Braces for Bones
SAN FRANCISCO, Calif. (Ivanhoe Broadcast News) -- About one in 800 kids in the United States suffers from a deformity known as “sunken chest.” The condition can be devastating to a child’s self-esteem, but it can also cause physical problems like breathing difficulties. Now, for the first time, doctors hope to use magnetic force inside the human body to correct the problem.
Daniel Radovich was born with a sunken chest. The medical term for the condition is pectus excavatum. Radovich had to undergo two long surgeries when he was 9 and 14 years old.
“When I was younger, it was a struggle with my physical appearance,” he says. “It was hard sometimes to walk around without a shirt on at the pool because it would look weird.”
Until now, sunken chest has only been cured with lengthy, painful surgeries.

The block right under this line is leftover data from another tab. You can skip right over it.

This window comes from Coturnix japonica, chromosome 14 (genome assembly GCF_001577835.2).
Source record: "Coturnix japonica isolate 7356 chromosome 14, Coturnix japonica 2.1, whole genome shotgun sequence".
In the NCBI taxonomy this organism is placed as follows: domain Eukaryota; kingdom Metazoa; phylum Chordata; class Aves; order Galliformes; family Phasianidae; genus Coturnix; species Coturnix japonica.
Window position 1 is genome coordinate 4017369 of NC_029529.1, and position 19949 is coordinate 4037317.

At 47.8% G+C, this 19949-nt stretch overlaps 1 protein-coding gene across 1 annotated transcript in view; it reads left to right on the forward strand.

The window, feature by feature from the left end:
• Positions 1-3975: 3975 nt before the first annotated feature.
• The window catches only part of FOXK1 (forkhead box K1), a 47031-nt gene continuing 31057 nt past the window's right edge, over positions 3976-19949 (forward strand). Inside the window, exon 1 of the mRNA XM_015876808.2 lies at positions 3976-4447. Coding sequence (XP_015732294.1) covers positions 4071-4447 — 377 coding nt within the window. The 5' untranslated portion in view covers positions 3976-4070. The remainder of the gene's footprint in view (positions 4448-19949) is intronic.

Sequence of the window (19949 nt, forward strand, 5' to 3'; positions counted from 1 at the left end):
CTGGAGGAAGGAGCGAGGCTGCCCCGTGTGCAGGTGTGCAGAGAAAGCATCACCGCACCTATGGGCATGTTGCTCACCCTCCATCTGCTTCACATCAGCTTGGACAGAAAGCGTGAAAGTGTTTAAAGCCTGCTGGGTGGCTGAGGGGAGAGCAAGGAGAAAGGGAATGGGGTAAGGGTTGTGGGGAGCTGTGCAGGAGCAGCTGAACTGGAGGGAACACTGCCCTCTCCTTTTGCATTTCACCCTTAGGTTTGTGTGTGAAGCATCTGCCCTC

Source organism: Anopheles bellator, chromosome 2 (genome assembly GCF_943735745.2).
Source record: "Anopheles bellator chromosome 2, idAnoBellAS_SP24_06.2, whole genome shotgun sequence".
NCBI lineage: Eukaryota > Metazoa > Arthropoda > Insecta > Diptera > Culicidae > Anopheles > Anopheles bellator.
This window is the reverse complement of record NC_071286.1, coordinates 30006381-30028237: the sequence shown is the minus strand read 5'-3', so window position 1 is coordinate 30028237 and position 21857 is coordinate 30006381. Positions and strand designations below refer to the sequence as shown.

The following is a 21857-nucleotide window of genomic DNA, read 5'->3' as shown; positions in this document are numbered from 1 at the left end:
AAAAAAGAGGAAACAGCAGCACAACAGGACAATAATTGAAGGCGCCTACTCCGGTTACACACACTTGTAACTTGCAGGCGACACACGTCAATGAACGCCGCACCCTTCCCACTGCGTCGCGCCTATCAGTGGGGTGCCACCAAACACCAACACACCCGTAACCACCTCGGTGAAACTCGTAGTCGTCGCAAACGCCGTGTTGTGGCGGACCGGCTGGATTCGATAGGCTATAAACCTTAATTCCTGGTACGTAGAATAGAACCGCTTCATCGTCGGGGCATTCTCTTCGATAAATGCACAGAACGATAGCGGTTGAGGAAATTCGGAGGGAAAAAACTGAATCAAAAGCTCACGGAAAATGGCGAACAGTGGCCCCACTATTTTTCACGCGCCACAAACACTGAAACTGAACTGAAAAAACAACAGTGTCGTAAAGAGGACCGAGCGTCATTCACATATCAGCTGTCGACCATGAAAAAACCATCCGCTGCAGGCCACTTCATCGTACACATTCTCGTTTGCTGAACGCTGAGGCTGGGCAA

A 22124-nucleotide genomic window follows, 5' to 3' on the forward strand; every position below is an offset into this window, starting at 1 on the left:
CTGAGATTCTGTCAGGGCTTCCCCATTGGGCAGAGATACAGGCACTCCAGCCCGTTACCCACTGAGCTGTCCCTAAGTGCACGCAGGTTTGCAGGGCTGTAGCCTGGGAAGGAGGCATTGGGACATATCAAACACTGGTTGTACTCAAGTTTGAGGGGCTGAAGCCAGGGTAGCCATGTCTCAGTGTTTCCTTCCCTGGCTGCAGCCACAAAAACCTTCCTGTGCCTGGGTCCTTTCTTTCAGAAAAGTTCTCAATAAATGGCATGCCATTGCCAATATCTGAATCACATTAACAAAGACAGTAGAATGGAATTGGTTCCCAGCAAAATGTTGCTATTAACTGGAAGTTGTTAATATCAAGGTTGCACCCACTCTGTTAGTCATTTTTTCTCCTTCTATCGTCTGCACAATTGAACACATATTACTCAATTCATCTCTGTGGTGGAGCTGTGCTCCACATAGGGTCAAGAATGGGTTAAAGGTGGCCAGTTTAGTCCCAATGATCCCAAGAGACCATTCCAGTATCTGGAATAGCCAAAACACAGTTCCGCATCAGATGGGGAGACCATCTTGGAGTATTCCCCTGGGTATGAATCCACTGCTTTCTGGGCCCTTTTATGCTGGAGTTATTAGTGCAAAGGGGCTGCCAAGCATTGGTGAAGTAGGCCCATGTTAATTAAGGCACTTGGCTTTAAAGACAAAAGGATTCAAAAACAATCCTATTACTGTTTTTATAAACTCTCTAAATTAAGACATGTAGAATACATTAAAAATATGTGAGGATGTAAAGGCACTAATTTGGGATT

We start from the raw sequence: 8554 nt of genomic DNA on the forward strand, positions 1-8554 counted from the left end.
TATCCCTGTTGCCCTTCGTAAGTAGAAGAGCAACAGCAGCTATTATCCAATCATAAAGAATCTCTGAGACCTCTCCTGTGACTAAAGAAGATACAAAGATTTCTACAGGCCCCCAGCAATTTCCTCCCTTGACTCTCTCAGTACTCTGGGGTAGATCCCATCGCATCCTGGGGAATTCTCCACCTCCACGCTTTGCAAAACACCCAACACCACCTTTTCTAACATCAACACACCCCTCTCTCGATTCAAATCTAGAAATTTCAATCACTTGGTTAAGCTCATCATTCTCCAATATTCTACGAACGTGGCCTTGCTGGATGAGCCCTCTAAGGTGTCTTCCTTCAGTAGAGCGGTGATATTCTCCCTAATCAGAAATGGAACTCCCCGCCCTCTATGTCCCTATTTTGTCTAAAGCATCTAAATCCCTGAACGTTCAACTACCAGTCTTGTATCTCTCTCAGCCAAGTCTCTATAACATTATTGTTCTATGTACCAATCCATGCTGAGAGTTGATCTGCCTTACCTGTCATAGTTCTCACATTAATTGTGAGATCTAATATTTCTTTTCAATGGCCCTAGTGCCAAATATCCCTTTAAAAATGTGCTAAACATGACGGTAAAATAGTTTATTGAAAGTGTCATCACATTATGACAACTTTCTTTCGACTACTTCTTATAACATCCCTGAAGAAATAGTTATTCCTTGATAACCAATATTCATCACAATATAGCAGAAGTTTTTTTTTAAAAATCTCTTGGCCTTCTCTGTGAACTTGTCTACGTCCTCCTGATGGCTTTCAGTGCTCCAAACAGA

“What you really should be able to do is repair it the way our orthodontist repairs our teeth, our kids’ teeth. You move it just a little tiny bit frequently,” says Michael Harrison, M.D., director at the UCSF Fetal Treatment Center in San Francisco, Calif. “We started thinking, what if we could pull [the chest] with magnetic force?”
Surgeons begin by attaching the magnet to a child’s breastbone through a small incision. Another magnet is embedded in a plastic brace that kids wear under their clothing. The attraction between the two magnets holds the brace in place, pulls the bones together and fixes the problem. It takes about three months to a year, depending on the deformity.
“If we can make this work, it would be a quantum leap in this problem,” Dr. Harrison says. “You go from a big operation and a week in the hospital to a little operation as an outpatient.”
This article was reported by Ivanhoe.com, which offers Medical Alerts by e-mail every day of the week. To subscribe, click on: /newsalert/.
If you would like more information, please contact:
University of California, Irvine